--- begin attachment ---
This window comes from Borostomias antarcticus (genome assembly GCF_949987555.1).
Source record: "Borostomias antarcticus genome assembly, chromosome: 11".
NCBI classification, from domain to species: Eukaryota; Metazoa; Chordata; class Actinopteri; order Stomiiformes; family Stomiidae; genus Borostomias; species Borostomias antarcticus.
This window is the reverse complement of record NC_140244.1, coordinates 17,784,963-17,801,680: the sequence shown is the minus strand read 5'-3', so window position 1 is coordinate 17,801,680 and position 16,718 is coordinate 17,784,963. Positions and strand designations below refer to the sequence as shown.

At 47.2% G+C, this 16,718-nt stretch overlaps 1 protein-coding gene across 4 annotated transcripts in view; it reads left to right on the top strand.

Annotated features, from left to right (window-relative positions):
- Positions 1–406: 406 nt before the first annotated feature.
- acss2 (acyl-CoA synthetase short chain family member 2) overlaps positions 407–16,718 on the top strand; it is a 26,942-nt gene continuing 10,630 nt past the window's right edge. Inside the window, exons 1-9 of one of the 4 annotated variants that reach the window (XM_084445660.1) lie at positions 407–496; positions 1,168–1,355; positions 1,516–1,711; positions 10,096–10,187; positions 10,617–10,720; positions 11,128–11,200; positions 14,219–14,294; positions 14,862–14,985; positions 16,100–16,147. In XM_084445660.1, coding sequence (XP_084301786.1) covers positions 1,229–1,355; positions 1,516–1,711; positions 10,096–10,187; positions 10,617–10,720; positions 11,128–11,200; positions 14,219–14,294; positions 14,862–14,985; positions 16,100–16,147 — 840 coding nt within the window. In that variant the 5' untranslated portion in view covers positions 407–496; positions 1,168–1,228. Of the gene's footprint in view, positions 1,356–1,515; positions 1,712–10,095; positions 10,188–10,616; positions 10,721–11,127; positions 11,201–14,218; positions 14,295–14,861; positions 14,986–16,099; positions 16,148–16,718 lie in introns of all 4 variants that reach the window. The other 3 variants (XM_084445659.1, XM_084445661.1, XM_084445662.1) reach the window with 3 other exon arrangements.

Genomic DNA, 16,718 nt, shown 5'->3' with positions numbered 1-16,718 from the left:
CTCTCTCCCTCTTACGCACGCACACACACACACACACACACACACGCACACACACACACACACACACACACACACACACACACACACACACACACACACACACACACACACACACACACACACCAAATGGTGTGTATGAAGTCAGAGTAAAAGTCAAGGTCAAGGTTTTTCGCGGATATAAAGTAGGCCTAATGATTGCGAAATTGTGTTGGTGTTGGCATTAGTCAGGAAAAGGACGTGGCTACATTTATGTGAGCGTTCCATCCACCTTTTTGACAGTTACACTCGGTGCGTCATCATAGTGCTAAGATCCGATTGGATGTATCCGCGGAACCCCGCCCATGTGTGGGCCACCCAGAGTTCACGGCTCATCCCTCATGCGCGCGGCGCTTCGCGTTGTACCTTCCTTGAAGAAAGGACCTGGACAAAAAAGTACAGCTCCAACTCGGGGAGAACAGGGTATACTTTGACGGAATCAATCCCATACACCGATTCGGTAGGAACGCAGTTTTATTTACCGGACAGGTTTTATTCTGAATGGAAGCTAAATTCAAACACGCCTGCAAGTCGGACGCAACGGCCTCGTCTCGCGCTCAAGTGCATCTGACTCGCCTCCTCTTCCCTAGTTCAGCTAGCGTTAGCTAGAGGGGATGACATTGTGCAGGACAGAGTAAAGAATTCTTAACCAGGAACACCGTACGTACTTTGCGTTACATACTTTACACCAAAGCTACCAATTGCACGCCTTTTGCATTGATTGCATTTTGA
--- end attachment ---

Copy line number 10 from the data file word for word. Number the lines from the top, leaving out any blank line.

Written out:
CTCTCTCCCTCTTACGCACGCACACACACACACACACACACACACGCACACACACACACACACACACACACACACACACACACACACACACACACACACACACACACACACACACACACACACCAAATGGTGTGTATGAAGTCAGAGTAAAAGTCAAGGTCAAGGTTTTTCGCGGATATAAAGTAGGCCTAATGATTGCGAAATTGTGTTGGTGTTGGCATTAGTCAGGAAAAGGACGTGGCTACATTTATGTGAGCGTTCCATCCACCTTTTTGACAGTTACACTCGGTGCGTCATCATAGTGCTAAGATCCGATTGGATGTATCCGCGGAACCCCGCCCATGTGTGGGCCACCCAGAGTTCACGGCTCATCCCTCATGCGCGCGGCGCTTCGCGTTGTACCTTCCTTGAAGAAAGGACCTGGACAAAAAAGTACAGCTCCAACTCGGGGAGAACAGGGTATACTTTGACGGAATCAATCCCATACACCGATTCGGTAGGAACGCAGTTTTATTTACCGGACAGGTTTTATTCTGAATGGAAGCTAAATTCAAACACGCCTGCAAGTCGGACGCAACGGCCTCGTCTCGCGCTCAAGTGCATCTGACTCGCCTCCTCTTCCCTAGTTCAGCTAGCGTTAGCTAGAGGGGATGACATTGTGCAGGACAGAGTAAAGAATTCTTAACCAGGAACACCGTACGTACTTTGCGTTACATACTTTACACCAAAGCTACCAATTGCACGCCTTTTGCATTGATTGCATTTTGA